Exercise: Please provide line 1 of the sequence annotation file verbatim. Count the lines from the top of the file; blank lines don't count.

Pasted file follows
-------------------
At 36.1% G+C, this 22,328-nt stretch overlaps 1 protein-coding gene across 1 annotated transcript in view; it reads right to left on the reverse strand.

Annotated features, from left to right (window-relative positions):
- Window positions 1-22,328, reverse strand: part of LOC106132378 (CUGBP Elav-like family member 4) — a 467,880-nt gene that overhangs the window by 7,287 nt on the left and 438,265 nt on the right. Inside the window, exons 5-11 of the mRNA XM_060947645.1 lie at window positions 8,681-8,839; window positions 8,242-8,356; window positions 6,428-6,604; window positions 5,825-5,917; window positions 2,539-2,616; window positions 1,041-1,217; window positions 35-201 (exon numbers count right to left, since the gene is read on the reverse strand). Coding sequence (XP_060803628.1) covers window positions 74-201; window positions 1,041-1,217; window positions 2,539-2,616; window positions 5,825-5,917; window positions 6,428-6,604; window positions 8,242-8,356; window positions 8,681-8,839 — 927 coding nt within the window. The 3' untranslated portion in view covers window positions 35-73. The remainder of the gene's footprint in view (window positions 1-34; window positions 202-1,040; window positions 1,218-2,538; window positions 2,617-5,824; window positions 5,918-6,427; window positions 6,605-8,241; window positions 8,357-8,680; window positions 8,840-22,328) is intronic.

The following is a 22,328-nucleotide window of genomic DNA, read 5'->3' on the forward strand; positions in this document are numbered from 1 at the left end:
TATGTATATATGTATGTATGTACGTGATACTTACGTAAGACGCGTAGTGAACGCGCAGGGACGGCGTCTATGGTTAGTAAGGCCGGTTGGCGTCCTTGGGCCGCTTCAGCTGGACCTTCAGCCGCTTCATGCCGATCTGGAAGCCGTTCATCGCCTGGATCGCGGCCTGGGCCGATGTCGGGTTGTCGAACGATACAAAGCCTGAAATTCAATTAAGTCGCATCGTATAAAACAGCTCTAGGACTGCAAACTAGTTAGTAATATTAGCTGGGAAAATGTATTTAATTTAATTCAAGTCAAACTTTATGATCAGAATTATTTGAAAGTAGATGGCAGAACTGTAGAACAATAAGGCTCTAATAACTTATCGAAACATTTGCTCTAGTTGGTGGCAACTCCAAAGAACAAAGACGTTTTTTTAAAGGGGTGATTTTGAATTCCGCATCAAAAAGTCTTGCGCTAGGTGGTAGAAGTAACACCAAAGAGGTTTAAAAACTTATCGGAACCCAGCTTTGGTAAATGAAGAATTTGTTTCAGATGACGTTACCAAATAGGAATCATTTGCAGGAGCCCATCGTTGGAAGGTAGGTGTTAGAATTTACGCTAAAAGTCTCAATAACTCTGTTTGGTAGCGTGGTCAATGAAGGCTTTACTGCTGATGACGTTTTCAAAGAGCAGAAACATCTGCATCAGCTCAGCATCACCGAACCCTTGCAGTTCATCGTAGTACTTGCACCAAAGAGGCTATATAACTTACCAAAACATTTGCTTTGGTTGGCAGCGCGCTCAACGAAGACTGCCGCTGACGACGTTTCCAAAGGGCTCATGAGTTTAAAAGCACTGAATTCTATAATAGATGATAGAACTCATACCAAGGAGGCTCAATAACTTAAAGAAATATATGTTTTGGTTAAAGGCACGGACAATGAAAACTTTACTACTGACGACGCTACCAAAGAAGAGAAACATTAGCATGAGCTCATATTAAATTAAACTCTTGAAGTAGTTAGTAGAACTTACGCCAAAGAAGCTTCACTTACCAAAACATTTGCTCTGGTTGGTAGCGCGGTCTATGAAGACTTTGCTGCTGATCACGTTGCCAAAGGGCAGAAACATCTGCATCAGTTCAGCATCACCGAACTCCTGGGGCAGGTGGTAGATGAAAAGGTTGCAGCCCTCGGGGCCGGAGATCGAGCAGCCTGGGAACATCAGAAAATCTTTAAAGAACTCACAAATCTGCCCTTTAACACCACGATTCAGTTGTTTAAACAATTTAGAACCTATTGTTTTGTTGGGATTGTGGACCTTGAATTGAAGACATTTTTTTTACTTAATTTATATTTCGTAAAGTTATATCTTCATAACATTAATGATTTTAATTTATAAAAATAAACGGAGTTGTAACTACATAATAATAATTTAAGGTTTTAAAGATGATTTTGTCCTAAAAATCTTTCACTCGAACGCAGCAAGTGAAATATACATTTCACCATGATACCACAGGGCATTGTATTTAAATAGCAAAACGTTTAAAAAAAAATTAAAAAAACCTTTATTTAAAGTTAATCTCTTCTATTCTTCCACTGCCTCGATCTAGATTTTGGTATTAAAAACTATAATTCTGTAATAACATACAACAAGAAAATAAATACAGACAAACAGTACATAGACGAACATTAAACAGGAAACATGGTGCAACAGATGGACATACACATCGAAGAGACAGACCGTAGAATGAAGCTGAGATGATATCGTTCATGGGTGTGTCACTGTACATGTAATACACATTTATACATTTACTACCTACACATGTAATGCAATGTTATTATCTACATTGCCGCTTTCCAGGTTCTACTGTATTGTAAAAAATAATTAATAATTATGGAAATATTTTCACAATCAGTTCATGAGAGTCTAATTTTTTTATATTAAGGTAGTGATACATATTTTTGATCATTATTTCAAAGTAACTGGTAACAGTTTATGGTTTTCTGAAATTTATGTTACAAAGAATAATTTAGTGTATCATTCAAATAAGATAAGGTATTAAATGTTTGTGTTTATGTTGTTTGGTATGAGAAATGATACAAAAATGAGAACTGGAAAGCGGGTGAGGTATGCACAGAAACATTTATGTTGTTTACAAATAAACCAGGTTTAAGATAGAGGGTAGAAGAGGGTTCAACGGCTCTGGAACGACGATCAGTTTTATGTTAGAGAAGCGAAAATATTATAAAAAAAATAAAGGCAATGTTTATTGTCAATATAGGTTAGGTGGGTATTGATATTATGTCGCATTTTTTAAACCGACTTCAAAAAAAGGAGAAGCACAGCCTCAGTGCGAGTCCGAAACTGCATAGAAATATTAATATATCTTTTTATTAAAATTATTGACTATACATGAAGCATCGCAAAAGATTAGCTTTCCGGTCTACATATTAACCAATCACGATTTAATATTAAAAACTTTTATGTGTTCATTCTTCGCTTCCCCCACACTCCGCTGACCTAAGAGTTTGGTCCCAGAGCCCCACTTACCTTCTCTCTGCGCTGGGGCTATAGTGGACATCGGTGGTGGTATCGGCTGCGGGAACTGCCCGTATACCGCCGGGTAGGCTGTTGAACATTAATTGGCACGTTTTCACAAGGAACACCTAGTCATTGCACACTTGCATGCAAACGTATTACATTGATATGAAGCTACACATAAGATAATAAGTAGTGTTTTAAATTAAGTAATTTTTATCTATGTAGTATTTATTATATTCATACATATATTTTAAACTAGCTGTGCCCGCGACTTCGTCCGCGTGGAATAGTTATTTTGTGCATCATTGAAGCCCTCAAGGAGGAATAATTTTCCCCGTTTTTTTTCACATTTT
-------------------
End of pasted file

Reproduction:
At 36.1% G+C, this 22,328-nt stretch overlaps 1 protein-coding gene across 1 annotated transcript in view; it reads right to left on the reverse strand.